In 2006, the Stax imprint was again revived by Concord — which had purchased Fantasy two years earlier — for new recordings by artists that have come to include Ben Harper & Charlie Musselwhite, Nathaniel Rateliff and the Night Sweats and Melissa Etheridge.
Stewart produced records after leaving Stax but eventually quit the music business altogether and became somewhat reclusive, only occasionally visiting the new Stax museum. He was greeted as a returning hero when he did.
At the 2018 gathering, Carla Thomas was reported by the Commercial Appeal as telling him, ““Jim, any crown that anybody says they wear at Stax Records, well, you’re a jewel in their crown. I love you.” Stewart donated his early country fiddle to the museum, receiving thanks for that from his appointed successor, Bell. “I thank you, Jim, for being here finally,” Bell said, per Mehr. “They say there is a season and a time for all things. The man who founded Satellite and Stax is here to certify that the institutions built and being developed here represent the ultimate success of his dreams and desires. I’m talking about the Stax Museum of American Soul Music, the Stax Music Academy and the Soulsville Charter School. By allowing your fiddle to be placed here, it formalizes the existence of the institutions on this real estate – y’all hear me?”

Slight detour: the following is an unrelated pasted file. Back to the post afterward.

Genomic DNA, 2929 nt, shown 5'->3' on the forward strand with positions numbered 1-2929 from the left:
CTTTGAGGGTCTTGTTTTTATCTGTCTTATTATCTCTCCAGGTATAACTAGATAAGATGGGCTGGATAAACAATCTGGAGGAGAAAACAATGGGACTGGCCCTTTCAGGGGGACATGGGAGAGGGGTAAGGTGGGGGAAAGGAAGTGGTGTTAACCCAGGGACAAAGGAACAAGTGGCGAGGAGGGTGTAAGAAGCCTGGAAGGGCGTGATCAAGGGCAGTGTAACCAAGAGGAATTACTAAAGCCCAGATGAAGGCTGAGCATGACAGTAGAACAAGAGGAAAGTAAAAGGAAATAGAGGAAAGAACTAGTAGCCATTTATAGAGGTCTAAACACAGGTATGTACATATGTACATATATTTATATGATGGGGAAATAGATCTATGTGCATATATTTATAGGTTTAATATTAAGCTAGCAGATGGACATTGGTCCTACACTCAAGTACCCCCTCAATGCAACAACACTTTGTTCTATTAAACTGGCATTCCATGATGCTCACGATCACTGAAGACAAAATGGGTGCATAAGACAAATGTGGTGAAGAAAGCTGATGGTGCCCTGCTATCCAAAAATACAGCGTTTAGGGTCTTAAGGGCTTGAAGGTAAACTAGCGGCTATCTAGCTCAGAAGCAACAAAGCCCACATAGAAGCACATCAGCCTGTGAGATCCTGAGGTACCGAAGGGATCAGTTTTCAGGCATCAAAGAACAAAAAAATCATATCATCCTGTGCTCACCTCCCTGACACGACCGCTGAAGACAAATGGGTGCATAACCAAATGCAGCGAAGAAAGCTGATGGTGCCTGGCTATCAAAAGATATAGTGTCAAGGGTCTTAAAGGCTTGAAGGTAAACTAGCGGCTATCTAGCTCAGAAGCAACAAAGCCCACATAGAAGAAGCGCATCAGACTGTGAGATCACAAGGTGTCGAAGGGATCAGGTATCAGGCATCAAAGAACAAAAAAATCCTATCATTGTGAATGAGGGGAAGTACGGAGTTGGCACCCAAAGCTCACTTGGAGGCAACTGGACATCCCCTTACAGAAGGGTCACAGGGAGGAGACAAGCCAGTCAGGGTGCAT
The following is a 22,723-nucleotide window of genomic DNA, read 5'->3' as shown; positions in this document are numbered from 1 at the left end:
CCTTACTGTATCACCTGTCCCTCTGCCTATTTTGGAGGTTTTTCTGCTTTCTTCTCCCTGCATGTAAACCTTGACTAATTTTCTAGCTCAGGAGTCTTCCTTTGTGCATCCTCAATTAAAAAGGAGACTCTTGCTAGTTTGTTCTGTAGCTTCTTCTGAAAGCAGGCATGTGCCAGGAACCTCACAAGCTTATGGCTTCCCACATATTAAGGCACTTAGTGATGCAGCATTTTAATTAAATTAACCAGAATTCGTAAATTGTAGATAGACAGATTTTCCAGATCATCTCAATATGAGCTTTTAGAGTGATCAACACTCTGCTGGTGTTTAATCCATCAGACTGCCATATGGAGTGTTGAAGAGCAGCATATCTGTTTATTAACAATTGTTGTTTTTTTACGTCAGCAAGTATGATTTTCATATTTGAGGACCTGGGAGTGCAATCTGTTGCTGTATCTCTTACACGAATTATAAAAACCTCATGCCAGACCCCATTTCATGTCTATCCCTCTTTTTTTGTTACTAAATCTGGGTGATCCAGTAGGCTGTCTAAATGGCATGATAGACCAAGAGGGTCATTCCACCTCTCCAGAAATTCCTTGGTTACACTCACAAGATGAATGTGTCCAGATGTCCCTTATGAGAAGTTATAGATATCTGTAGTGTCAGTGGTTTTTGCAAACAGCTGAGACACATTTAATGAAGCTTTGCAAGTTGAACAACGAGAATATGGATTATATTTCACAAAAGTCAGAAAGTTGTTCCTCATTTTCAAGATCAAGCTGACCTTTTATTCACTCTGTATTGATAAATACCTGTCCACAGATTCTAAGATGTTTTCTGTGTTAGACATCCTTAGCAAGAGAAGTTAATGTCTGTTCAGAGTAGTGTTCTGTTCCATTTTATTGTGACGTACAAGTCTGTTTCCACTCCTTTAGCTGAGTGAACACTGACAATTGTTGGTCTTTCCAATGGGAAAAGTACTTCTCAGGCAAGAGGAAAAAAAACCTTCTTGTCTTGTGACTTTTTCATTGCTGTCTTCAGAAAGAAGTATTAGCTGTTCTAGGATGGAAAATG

Upon news emerging of Stewart’s death, Michele Smith, the VP of estate & legacy brand management at Craft/Stax, said, “Today we lost an important piece of American music history. Mr. Stewart’s legacy will live on through the Stax Records label that he founded, and the artists, musicians and fans worldwide that love Stax music. I’m not sure if he ever realized the immense impact that he had on soul music across the globe, and he will be sorely missed. Our condolences go out to his friends and family, especially his children and grandchildren.”
Stewart is survived by three children – Lori Stewart, Shannon Stewart and Jeff Stewart – and by two grandchildren, Alyssa Luibel and Jennifer Stewart. Memorial services are pending; the family has sked for donations to be made to the Stax Music Academy in lieu of flowers.